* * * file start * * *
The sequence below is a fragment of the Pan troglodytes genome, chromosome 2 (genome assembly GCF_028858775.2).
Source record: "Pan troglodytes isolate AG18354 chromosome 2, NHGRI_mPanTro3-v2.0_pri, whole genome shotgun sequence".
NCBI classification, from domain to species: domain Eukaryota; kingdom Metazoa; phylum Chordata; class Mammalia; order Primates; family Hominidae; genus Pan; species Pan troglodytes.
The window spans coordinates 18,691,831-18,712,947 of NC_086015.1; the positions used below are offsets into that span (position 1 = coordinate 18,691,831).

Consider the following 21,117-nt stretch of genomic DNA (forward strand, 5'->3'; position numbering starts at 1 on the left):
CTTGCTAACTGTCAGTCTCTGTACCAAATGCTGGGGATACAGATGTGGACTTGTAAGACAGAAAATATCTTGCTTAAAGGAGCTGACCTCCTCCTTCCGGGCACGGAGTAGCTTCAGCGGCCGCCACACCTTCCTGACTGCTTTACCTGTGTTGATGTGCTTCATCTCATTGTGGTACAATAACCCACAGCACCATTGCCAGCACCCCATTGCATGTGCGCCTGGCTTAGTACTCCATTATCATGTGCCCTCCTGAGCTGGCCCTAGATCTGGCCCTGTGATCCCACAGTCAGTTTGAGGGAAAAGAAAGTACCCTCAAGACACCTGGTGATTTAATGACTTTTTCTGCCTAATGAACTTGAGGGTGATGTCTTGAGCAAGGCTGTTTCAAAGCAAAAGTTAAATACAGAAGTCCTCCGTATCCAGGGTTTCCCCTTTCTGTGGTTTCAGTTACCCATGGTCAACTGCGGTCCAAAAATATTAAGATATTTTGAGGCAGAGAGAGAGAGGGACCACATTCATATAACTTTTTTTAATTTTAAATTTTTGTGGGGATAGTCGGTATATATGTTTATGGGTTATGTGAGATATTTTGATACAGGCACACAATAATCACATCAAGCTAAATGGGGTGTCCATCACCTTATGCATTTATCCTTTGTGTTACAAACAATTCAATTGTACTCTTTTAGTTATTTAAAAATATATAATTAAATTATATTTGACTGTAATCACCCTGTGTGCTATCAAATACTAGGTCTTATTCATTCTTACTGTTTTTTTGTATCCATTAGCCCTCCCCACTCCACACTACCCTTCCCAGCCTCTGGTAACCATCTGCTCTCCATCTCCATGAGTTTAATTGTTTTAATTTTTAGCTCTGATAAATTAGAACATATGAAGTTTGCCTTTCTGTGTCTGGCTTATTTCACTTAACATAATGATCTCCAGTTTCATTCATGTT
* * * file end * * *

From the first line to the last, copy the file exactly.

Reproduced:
The sequence below is a fragment of the Pan troglodytes genome, chromosome 2 (genome assembly GCF_028858775.2).
Source record: "Pan troglodytes isolate AG18354 chromosome 2, NHGRI_mPanTro3-v2.0_pri, whole genome shotgun sequence".
NCBI classification, from domain to species: domain Eukaryota; kingdom Metazoa; phylum Chordata; class Mammalia; order Primates; family Hominidae; genus Pan; species Pan troglodytes.
The window spans coordinates 18,691,831-18,712,947 of NC_086015.1; the positions used below are offsets into that span (position 1 = coordinate 18,691,831).

Consider the following 21,117-nt stretch of genomic DNA (forward strand, 5'->3'; position numbering starts at 1 on the left):
CTTGCTAACTGTCAGTCTCTGTACCAAATGCTGGGGATACAGATGTGGACTTGTAAGACAGAAAATATCTTGCTTAAAGGAGCTGACCTCCTCCTTCCGGGCACGGAGTAGCTTCAGCGGCCGCCACACCTTCCTGACTGCTTTACCTGTGTTGATGTGCTTCATCTCATTGTGGTACAATAACCCACAGCACCATTGCCAGCACCCCATTGCATGTGCGCCTGGCTTAGTACTCCATTATCATGTGCCCTCCTGAGCTGGCCCTAGATCTGGCCCTGTGATCCCACAGTCAGTTTGAGGGAAAAGAAAGTACCCTCAAGACACCTGGTGATTTAATGACTTTTTCTGCCTAATGAACTTGAGGGTGATGTCTTGAGCAAGGCTGTTTCAAAGCAAAAGTTAAATACAGAAGTCCTCCGTATCCAGGGTTTCCCCTTTCTGTGGTTTCAGTTACCCATGGTCAACTGCGGTCCAAAAATATTAAGATATTTTGAGGCAGAGAGAGAGAGGGACCACATTCATATAACTTTTTTTAATTTTAAATTTTTGTGGGGATAGTCGGTATATATGTTTATGGGTTATGTGAGATATTTTGATACAGGCACACAATAATCACATCAAGCTAAATGGGGTGTCCATCACCTTATGCATTTATCCTTTGTGTTACAAACAATTCAATTGTACTCTTTTAGTTATTTAAAAATATATAATTAAATTATATTTGACTGTAATCACCCTGTGTGCTATCAAATACTAGGTCTTATTCATTCTTACTGTTTTTTTGTATCCATTAGCCCTCCCCACTCCACACTACCCTTCCCAGCCTCTGGTAACCATCTGCTCTCCATCTCCATGAGTTTAATTGTTTTAATTTTTAGCTCTGATAAATTAGAACATATGAAGTTTGCCTTTCTGTGTCTGGCTTATTTCACTTAACATAATGATCTCCAGTTTCATTCATGTT